Have all your ingredients ready and this popular street food from Singapore and Malaysia is a cinch to make. It's best to cook one or two servings at a time so the rice noodles pick up the wok fragrance. Speed is essential and stir-frying the noodles can be done in minutes.
5 dried long red chillies, torn and soaked in hot water to soften
250g fresh flat rice noodle sheets
40ml vegetable oil
2 small cloves garlic, finely chopped
1 tbsp dried turnip, minced - optional
1 lap cheong (Chinese sausage), sliced thinly
1 egg, beaten
1 tsp thick dark soy
1 tbsp light soy
100g peeled green prawns
20g garlic chives, cut into 2½-cm lengths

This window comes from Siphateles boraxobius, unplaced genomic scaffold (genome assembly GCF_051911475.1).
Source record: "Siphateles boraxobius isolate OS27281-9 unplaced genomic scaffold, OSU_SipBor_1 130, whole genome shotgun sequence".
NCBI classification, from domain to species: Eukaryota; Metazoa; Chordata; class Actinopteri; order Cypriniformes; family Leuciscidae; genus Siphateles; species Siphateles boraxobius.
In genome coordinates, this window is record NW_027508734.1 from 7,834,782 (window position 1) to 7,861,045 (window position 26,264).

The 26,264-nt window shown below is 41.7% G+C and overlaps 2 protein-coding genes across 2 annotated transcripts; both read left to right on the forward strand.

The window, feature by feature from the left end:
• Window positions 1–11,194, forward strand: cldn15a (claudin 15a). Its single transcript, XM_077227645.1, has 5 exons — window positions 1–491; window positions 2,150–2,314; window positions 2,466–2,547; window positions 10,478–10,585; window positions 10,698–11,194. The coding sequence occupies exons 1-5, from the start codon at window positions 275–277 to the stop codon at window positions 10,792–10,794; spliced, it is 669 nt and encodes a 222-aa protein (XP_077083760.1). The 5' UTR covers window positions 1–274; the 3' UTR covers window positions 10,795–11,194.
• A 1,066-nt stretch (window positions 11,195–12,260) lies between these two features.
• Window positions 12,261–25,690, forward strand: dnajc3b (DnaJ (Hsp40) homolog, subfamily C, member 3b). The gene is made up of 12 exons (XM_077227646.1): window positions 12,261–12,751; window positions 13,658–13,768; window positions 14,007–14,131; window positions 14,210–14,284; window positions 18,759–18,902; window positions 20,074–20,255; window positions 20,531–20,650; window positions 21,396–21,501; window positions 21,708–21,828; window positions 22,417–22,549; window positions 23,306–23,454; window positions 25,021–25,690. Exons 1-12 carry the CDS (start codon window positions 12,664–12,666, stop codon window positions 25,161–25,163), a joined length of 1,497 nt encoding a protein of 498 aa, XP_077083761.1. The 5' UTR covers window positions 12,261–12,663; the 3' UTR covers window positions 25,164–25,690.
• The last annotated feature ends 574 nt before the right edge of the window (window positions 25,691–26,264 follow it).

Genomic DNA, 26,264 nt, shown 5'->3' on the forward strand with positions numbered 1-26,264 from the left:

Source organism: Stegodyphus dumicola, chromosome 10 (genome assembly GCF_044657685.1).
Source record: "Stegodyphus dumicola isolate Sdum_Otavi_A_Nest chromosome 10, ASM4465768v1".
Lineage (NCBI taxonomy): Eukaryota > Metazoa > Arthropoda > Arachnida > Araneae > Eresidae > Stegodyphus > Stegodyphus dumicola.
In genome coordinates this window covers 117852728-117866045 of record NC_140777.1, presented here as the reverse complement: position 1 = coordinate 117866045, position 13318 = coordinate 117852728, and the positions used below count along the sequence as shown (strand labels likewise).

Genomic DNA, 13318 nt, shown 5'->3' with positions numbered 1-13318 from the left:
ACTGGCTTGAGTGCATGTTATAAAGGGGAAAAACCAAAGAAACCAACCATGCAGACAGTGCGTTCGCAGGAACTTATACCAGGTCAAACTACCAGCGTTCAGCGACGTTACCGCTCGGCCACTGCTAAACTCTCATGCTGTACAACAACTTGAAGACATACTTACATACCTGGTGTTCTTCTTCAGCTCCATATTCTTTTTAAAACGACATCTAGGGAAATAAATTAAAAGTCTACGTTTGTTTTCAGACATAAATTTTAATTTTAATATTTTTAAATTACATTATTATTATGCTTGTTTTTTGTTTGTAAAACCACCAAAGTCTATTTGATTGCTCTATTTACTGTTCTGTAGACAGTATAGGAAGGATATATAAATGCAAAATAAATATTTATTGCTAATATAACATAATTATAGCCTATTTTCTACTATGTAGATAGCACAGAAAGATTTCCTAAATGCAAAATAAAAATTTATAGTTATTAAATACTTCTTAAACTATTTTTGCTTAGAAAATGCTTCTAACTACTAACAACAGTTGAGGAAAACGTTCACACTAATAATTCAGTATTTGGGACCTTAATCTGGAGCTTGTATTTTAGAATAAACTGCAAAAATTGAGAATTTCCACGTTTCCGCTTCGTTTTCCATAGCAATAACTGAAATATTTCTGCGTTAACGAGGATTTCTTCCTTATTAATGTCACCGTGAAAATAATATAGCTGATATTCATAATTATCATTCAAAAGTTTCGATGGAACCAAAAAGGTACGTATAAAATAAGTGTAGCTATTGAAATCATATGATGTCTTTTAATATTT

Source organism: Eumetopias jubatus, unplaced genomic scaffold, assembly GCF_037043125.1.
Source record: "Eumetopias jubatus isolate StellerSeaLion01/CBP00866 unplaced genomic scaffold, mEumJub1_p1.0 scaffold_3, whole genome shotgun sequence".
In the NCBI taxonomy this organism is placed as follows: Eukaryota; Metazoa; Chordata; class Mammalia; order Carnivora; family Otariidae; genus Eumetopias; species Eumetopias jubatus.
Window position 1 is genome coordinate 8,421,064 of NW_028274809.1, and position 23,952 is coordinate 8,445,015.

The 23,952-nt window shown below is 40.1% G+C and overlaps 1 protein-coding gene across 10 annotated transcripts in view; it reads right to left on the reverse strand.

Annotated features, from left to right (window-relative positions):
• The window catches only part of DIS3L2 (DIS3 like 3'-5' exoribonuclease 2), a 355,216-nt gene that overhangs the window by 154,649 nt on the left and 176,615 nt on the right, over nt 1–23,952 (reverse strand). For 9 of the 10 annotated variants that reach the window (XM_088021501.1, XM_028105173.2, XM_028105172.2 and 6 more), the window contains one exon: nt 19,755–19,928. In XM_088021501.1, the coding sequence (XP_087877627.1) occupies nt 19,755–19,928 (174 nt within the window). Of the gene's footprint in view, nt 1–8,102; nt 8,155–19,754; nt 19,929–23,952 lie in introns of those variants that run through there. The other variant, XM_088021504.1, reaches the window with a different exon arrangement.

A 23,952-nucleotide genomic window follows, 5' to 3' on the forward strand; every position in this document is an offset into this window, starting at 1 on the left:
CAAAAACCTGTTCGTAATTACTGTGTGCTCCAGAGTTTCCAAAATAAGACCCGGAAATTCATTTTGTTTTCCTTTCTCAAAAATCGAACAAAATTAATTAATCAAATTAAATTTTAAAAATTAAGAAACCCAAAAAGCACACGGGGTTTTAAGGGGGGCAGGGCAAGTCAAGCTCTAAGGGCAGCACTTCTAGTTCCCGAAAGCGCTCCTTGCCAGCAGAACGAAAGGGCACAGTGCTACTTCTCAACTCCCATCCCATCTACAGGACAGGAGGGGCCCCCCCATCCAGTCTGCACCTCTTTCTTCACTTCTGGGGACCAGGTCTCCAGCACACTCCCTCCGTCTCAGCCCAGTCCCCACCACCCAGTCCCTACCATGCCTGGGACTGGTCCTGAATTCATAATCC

1 handful bean shoots
salt and pepper
Drain soaked chillies and blend to a paste with three tablespoons of the soaking liquid.
If rice noodle sheets come in a piece, cut into strips one-centimetre wide. Separate gently.
Heat the oil in a wok. Add a tablespoon of chilli paste and the garlic, and salt and pepper. Stir-fry for five to 10 seconds – chillies burn easily. Add the minced turnip, if using, lap cheong and noodles and toss well for three to four minutes. Push noodles to the side and add the egg. Add the soy sauces, prawns, garlic chives and bean shoots. Stir-fry another minute and dish into serving plate. Serve hot.
1. Pre-cut freshly made rice noodles are now available in many Asian grocers in Australia. If these are not available, buy the refrigerated packets.
2. Sambal oelek is a good substitute for the chilli puree if you are time-poor.
3. Blood cockles (clams that are also used traditionally).
4. Leftover chilli puree can be frozen.
5. Traditionally char kwai teow is cooked with lard but any vegetable oil works well.